The new Private Land Open to Sportsmen -- PLOTS -- Guide is out in print and on-screen, and this year’s version features a nice bump in acres.

PLOTS is a North Dakota Game and Fish Department program that provides incentives to cooperating private landowners who open tracts of their land to walk-in hunter access.

The program got its start more than 20 years ago, and for many years at about this time, Game and Fish private land section leader Kevin Kading has provided an update on PLOTS in the August/September issue of North Dakota Outdoors magazine. Here are some excerpts from Kading’s update:

Acreage increase

“This year, we are going to have about 791,000 acres in the program available for the fall hunting season. In comparison, last year we were at about 762,000 so we have a nice increase this year. The 30,000 acres is a big lift, and of that 30,000 acres, much is new habitat. Within those acres there is 5,000 acres of new habitat being planted, new grass. We also have some cover crops and some food plots going in on some of these areas, too. So some nice enhancements to some of the PLOTS tracts that already exist in the program.”

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Landowner interest

“We know that landowners have things that are going on out there and we try to work with them. We have got great landowners who we work with. They are interested in this program. It is strictly voluntary; they do not have to put their land in the program, so they are coming to us. And their interest in doing this type of work just tells a lot right there ... they want to allow public access, they want to provide some habitat for wildlife, and so, those are the kind of people who we like to work with. And those are the people that are in our program. And overall, for the program being around as long as it has, there is still a lot of interest, and landowners are still very interested in the program.”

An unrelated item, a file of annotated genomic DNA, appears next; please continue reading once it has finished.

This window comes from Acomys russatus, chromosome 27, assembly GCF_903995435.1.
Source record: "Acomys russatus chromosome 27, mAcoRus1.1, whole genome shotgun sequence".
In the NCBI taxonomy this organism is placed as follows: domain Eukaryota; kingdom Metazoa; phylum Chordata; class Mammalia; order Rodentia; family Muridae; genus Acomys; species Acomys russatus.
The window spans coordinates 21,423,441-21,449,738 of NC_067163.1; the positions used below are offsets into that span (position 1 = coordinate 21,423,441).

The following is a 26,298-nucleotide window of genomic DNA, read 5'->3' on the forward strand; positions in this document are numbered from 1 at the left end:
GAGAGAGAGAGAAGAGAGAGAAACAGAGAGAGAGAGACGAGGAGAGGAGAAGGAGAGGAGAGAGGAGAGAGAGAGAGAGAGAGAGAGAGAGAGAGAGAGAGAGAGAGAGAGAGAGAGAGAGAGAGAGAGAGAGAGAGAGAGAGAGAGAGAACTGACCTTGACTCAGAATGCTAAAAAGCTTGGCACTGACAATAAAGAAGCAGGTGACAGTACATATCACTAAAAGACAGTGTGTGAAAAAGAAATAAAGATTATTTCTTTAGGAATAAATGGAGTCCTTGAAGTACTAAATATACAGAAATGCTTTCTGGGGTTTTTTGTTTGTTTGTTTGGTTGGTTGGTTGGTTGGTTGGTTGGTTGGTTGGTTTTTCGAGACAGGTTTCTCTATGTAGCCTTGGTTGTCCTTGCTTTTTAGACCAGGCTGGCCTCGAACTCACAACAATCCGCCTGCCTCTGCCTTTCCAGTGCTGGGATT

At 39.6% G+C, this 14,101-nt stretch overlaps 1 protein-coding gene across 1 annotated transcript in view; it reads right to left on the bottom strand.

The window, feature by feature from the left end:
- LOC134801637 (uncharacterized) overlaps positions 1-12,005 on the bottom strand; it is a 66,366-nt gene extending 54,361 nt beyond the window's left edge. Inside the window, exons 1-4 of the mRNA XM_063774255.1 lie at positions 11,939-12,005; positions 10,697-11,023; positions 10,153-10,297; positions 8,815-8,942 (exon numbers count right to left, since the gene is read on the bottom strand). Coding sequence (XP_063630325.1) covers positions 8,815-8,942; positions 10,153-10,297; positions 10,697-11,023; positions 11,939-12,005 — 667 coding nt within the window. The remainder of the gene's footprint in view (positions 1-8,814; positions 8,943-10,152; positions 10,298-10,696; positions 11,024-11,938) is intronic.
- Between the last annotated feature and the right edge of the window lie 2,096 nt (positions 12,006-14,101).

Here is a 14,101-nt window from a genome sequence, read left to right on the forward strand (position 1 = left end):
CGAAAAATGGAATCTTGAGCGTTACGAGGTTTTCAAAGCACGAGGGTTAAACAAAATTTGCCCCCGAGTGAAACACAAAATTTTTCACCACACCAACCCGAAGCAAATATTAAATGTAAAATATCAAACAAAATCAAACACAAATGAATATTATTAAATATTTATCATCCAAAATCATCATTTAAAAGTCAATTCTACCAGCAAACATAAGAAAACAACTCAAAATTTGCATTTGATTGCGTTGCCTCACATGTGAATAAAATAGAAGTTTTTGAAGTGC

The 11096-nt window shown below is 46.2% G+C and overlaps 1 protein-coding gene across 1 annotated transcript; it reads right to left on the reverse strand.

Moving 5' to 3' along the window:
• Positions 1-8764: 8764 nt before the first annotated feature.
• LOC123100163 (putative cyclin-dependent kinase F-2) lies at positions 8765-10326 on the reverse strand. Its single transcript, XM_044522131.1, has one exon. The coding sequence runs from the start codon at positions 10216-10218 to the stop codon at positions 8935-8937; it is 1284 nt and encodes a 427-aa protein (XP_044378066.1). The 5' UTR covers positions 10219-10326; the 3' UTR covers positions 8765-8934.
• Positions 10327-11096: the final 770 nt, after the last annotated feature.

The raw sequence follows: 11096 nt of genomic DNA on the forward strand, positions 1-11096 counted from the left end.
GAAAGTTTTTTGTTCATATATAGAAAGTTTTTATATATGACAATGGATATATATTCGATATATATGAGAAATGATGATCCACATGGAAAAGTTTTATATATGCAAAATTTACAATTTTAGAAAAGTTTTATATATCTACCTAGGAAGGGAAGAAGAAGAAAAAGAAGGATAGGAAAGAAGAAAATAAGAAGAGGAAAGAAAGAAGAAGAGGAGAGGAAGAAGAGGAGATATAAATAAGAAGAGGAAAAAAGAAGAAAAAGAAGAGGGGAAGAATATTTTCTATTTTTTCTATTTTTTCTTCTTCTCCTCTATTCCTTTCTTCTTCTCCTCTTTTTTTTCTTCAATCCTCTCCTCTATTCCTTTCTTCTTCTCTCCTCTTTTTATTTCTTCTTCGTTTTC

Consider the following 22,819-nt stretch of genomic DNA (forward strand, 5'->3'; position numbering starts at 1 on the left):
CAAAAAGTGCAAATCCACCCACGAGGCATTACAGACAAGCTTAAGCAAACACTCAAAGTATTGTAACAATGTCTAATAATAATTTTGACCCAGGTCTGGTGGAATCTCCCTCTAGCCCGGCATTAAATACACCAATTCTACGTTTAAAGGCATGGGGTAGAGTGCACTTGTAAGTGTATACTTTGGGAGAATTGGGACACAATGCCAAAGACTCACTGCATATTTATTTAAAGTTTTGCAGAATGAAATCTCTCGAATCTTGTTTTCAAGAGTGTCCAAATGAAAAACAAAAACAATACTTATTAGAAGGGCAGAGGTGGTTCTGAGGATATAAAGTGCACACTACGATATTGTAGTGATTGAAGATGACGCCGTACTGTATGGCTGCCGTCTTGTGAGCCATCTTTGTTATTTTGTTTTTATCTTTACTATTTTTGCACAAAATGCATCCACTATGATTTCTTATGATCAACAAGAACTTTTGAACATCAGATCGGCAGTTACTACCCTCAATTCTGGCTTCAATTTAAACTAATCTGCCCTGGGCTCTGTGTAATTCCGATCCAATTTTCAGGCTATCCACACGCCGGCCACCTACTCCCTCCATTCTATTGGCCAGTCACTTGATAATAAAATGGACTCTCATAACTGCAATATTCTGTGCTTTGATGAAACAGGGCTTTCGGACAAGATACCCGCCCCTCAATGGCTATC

The online version of the PLOTS guide is now available online at the Game and Fish website, Because the paper guide is printed in mid-August, some PLOTS tracts highlighted in the guide may have been removed from the program since the time of printing. There will also be some PLOTS tracts where the habitat and condition of the tract will have changed significantly.

Conversely, Game and Fish may have added new tracts to the program after the guide went to press.

To minimize possible confusion, Game and Fish updates the online PLOTS map sheets weekly on its website at

The PLOTS guide features maps highlighting these walk-in areas, identified in the field by inverted triangular yellow signs, as well as other public lands.

The guides are not available to mail, so hunters will have to pick one up at a local vendor or Game and Fish office or print individual maps from the website.

Leier is an outreach biologist for the Game and Fish Department. Reach him at